This week we’re discussing NDpend, a static analysis tool for .NET.
Triage your biggest problems, Prioritize your refactoring, and CYA with real metrics and trend lines.
We also discuss hidden nuggets, Pintrest-envy, and we pour another one out for google reader.
- Check out our YouTube channel!
- Angular 2.0 is coming!
- Beginning XML in SQL Server With Don Wert
- Thanks for the reviews RyGuyWelch and glenster75!
- We received a free license for NDepend, and decided to check it out
- What is NDepend and what does it do for you?
- Had some stability issues initally, Allen’s problem turned out to be Visual Studio Tools for Git
- Build Server license/version – perfect for your CI server
- Tons of functionality
- Circle at the bottom right seems to be the quick key to navigating or the NDepend Menu in VS
- Dashboard – quick glance at all the top items you should be trying to attend to in your project/solution
- graphs changes over time (between snapshots)
- Queries and rules explorer are very powerful – nice that you can actually see and modify the Linq that’s used to create the various reports – makes this incredibly flexible
- View Reports of any number of coding issues…
- Complexity report is a real eye opener
- ILCC – IL Cyclomatic Complexity – anything over 20 should probably be refactored
- Joe’s post Static Analysis of Open Source .NET Projects
- Dependency graphs – neat
- Dependency Matrix
- Diff snapshots – Compare different versions of your code
- Trend charts – track your progress!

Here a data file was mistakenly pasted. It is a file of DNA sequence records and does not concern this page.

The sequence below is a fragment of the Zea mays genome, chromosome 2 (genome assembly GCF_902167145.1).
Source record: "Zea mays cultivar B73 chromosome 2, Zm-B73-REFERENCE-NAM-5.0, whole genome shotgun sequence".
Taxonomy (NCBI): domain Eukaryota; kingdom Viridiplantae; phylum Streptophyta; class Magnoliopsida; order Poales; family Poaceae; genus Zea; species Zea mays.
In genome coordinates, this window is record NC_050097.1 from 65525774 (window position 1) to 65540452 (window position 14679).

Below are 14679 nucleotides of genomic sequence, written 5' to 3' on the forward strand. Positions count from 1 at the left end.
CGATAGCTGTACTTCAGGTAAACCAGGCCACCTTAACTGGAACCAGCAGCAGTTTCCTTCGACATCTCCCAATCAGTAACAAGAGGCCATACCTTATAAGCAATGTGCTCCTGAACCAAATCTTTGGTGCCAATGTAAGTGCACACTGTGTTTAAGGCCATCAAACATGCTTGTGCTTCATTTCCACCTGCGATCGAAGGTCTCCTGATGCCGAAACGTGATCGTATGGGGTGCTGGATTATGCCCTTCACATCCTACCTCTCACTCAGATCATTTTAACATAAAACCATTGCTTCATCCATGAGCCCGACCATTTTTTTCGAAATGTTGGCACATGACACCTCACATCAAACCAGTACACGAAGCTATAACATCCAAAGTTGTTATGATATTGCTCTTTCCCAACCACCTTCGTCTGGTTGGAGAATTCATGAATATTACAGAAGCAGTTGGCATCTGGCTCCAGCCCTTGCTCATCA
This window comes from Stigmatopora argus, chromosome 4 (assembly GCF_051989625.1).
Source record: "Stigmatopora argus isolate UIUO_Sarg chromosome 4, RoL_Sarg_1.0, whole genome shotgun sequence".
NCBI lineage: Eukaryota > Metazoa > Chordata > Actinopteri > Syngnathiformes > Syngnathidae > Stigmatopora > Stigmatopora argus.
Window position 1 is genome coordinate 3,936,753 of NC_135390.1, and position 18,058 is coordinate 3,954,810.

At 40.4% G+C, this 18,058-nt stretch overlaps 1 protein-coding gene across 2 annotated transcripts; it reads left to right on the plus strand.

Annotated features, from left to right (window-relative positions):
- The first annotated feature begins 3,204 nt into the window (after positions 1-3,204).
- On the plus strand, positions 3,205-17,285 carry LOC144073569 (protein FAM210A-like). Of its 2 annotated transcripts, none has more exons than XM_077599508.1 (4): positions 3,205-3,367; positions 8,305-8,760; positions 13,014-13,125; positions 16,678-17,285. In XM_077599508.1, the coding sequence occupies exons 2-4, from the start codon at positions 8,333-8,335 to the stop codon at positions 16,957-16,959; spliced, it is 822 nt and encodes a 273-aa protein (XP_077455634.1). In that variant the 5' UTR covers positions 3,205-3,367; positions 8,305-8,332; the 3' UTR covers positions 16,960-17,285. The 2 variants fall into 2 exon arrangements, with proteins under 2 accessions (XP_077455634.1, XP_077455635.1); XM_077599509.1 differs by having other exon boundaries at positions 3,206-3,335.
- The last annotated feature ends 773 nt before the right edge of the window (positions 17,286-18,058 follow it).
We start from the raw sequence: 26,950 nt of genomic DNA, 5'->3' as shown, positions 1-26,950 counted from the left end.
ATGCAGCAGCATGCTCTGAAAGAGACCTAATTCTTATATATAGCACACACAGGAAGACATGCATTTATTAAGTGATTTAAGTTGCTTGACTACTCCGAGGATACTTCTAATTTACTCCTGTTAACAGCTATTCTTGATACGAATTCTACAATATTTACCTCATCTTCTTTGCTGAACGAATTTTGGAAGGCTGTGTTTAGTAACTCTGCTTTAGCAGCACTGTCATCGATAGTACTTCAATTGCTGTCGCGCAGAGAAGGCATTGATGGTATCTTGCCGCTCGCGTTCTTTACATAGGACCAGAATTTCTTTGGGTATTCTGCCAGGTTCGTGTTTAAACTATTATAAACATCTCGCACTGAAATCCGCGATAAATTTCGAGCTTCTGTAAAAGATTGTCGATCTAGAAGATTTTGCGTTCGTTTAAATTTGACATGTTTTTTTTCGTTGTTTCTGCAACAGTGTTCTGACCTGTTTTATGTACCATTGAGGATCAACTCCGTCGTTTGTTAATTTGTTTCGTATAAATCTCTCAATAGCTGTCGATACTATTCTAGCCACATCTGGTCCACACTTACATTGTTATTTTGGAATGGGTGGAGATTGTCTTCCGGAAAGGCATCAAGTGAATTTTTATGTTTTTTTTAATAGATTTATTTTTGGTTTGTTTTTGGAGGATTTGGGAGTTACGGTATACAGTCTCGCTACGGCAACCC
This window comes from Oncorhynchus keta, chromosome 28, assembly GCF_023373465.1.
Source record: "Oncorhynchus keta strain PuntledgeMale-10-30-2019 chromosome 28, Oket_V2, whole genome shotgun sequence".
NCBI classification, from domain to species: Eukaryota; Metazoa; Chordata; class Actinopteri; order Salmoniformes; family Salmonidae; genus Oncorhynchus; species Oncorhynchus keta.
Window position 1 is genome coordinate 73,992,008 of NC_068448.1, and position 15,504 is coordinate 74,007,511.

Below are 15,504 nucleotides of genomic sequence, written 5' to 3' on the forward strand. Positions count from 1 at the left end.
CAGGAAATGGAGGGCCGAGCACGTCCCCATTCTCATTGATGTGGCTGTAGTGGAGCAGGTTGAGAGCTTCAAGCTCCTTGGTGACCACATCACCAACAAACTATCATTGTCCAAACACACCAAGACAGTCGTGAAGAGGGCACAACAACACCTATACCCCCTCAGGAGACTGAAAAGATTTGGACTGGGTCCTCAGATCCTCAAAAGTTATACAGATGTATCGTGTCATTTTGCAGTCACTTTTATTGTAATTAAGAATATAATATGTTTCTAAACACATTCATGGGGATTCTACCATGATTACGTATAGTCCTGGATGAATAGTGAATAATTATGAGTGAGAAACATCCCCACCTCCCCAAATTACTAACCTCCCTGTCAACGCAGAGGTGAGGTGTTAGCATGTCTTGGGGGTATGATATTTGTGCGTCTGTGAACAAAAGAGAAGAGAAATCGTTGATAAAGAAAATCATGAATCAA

- Code metric view gives you a sense of the size of the various areas of your code
- Import Code Coverage from tools like dotCover
- Visual NDepend Standalone, VS Plugin, and Build Versions
What we love
- Awesome rules, categories include
- Architecture and Layering
- Code Quality
- Dead Code
- Naming Conventions
- Object Oriented design
- Love the Dependency Graph – ability to highlight objects (size) based off lines of code, dependencies, etc
- Generated html report doesn’t have the functionality of the dashboard, but it is convienient
- The Abstractness versus Instability Diagram helps to detect which assemblies are potentially painful to maintain (i.e concrete and stable) and which assemblies are potentially useless (i.e abstract and instable).
- Abstractness: If an assembly contains many abstract types (i.e interfaces and abstract classes) and few concrete types, it is considered as abstract.
- Stability: An assembly is considered stable if its types are used by a lot of types of tier assemblies. In this conditions stable means painful to modify.
- The big benefit is tracking your project over time
- Very friendly UI: Clicked “Generate a graph of…” brought up screenshots of how it works
- Checkbox for “Recent rules violated”
- Create trend chart
What we’re not so crazy about
- Occasionally awkward interface, shows the code for the rules rather than a description
- Wish it had easy support for assembly segregation – (could do separate reports)
- Doesn’t honor the Visual Studio theme
- The UI windows show up somewhat randomly (VS issue?)
- Tons of info: Multiple monitors is pretty much a necessity for using NDepend
- Irritating that double-clicking a column header in the grids shrinks down the column to nothing rather than auto-expanding
- When looking at the reports, mousing over a row pops up the details, although I wish it would lock to the row selected (if you have selected a row)
- Manual installation process
- Not seamless, needs to “attach” to a solution
- Requires .NET 3.5 (for backwards compatibility?)
What we’d like to see in future versions
- Reports that are more “shareable”
- Github and source control history integration!
Resources We Like
- Pluralsight, of course
- Static Analysis of Open Source .NET Projects
- The Steve Balmer Ipsum Generator
Tips of the Week
- Fill out forms automatically
- conemu – command shell replacement
- Chrome – Move multiple tabs at once with control or shift keys